People I know are talking about “Patty” and “Walter” as if they were their new best friends. They’ve been reading Freedom, the new novel from Jonathan Franzen, and arguing over whether it’s a Great American Novel. I’m not reading it anytime soon. I didn’t like Franzen’s The Corrections — in the minority, I know — and nothing I’ve read in the rave reviews of Freedom makes me think I’m going to like Patty and Walter any more than the dysfunctional Lamberts of Corrections.
Besides, I’m too busy reading lists of forthcoming books and thanking my lucky stars I no longer have to compile one. Season preview was one of the most labor-intensive and least-rewarding parts of my former life as a book critic, especially before publishing websites and blogs and on-line bookstores. The fall catalogs would start arriving in spring before the huge annual book convention now known as BookExpo (ABA to us veterans), a marathon of meetings with publicists to go over the coming-soon lists and interviews with writers with new books. It was books for breakfast, lunch, dinner and into the night. I loved almost every minute of it, except when I had to file stories from the West Coast to meet East Coast deadlines, and I’d find myself talking to some lonely computer tech about why my copy wasn’t getting through. And that was just the preview story in June before the real season preview story in late August and the all-important list to be checked and double-checked in case I overlooked Updike or the next would-be Updike.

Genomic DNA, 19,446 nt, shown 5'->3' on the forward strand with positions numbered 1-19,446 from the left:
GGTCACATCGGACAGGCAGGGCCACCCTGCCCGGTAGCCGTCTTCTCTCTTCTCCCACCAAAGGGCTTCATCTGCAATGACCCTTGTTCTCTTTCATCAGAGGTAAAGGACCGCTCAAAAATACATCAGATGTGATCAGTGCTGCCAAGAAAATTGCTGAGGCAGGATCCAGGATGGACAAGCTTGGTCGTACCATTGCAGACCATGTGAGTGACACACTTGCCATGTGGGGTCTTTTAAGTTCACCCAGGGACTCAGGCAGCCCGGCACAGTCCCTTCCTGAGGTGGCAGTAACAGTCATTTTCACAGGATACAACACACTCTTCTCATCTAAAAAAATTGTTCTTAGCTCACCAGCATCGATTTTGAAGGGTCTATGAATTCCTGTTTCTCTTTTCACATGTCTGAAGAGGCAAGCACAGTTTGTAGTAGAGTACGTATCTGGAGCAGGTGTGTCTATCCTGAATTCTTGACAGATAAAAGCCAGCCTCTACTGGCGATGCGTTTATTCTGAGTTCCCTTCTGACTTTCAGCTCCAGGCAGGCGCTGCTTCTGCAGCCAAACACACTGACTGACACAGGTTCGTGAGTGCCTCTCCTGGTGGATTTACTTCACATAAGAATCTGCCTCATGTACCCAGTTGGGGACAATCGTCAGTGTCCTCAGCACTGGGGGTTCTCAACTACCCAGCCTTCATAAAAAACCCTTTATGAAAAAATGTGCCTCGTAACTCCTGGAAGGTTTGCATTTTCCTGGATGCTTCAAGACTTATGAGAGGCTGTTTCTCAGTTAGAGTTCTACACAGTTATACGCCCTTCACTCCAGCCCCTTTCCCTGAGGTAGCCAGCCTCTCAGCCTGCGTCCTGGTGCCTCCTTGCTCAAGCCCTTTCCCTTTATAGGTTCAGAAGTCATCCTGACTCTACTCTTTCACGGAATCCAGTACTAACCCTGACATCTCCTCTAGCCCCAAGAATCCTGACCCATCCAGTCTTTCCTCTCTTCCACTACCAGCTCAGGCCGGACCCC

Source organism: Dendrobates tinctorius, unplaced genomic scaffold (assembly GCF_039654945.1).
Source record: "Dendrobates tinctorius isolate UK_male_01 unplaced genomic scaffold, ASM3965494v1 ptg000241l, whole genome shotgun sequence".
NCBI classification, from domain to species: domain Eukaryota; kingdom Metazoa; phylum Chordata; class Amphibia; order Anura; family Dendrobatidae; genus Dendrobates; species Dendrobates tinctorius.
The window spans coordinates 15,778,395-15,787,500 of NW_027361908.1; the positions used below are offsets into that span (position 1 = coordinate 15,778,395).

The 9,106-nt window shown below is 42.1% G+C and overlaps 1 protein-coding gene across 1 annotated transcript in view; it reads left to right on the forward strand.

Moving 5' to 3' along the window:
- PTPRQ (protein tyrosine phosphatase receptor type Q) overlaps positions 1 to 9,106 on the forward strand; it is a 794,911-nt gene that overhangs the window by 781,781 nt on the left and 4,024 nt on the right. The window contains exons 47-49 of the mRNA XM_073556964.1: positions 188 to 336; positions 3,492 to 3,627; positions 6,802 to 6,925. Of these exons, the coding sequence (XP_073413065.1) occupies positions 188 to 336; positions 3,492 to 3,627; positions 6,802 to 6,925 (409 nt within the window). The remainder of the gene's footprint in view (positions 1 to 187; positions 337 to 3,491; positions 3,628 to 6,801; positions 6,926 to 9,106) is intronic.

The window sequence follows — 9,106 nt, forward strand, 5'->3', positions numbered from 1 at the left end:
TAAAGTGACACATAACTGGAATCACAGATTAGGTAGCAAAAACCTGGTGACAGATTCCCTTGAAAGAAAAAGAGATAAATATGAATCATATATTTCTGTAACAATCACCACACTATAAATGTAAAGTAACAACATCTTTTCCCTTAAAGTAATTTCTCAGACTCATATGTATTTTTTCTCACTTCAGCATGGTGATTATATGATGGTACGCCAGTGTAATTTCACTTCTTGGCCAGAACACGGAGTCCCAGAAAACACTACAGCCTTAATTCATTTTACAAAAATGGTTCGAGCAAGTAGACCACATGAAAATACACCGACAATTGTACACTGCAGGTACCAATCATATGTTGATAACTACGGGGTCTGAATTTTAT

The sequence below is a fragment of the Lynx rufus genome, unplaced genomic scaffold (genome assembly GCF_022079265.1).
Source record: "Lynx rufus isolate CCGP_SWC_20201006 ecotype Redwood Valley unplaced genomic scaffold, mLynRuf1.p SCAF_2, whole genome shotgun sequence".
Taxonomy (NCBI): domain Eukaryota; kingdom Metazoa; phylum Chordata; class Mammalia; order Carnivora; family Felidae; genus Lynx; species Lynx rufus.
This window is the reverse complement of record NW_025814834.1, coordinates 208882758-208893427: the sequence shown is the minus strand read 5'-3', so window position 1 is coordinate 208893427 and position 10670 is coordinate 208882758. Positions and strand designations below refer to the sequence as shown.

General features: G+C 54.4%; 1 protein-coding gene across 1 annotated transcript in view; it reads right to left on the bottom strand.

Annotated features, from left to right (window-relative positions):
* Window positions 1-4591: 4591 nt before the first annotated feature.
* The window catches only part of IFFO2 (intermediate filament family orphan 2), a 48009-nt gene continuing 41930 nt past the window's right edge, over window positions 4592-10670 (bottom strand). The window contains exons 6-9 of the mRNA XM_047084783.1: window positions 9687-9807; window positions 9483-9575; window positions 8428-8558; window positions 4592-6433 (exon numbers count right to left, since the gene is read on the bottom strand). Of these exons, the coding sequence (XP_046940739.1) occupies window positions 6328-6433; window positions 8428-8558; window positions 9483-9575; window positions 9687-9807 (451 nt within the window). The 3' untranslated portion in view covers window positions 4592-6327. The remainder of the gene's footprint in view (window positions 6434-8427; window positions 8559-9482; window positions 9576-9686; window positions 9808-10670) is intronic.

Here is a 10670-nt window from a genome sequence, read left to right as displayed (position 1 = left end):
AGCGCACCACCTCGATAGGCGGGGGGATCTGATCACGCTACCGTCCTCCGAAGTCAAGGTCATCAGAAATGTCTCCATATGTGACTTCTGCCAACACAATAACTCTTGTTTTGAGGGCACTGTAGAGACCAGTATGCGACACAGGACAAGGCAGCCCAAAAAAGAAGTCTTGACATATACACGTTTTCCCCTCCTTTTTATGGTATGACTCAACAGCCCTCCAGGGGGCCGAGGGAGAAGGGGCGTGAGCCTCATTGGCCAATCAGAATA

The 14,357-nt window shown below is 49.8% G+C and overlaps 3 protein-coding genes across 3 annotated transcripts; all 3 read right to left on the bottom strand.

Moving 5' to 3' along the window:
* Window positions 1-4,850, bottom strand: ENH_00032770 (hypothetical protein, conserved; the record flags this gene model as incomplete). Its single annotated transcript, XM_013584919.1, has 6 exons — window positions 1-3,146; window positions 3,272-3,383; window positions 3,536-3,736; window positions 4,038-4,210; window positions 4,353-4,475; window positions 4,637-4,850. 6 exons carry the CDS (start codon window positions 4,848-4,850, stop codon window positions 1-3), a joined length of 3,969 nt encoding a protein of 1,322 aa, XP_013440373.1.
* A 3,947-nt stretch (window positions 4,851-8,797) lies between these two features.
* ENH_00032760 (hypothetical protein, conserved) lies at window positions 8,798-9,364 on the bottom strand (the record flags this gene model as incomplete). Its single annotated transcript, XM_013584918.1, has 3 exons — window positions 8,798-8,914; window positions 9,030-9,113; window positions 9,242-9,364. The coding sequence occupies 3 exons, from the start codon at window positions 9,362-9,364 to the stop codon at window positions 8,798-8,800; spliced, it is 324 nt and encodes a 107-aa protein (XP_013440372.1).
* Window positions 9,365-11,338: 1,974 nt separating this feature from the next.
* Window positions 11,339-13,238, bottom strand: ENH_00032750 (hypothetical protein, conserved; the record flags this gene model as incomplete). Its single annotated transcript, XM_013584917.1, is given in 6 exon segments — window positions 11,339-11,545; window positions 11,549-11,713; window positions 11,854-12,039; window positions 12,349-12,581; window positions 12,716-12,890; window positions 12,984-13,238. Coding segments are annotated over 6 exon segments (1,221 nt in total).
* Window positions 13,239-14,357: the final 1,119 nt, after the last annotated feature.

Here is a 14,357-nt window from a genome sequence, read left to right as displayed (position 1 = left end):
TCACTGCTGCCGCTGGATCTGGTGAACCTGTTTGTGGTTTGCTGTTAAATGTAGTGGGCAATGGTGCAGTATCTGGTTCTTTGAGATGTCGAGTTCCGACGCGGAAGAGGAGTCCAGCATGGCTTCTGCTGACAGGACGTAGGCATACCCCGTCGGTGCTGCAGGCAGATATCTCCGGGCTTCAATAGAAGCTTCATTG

Enough nostalgia. Now on this Labor Day, I am rather lazily looking at other people’s lists, mentally noting what I want to add to my already towering TBR stack. Oh, goody, I think, spotting a new Ruth Rendell, a John le Carre, a Dennis Lehane. Oh, I didn’t know Julia Glass had a new novel. Janet Evanovitch, of course. David Sedaris! Yes! No! Stop! I’m not going to make a list.
Nope, I’m going to be surprised when I walk in a bookstore or receive a galley in the mail or happen on a blog announcing “Five Mysteries Not to Miss.” I’m going to stop reading about books not here yet and start reading the ones piled by the sofa, desk, bed or already nooked in my e-reader. Besides, the way my memory is these days, I’m likely to forget about a book coming in a couple of months. So, remind me, please, I really do want to read Nora Ephron’s new collection of humorous essays, I Remember Nothing. Think it comes out in November.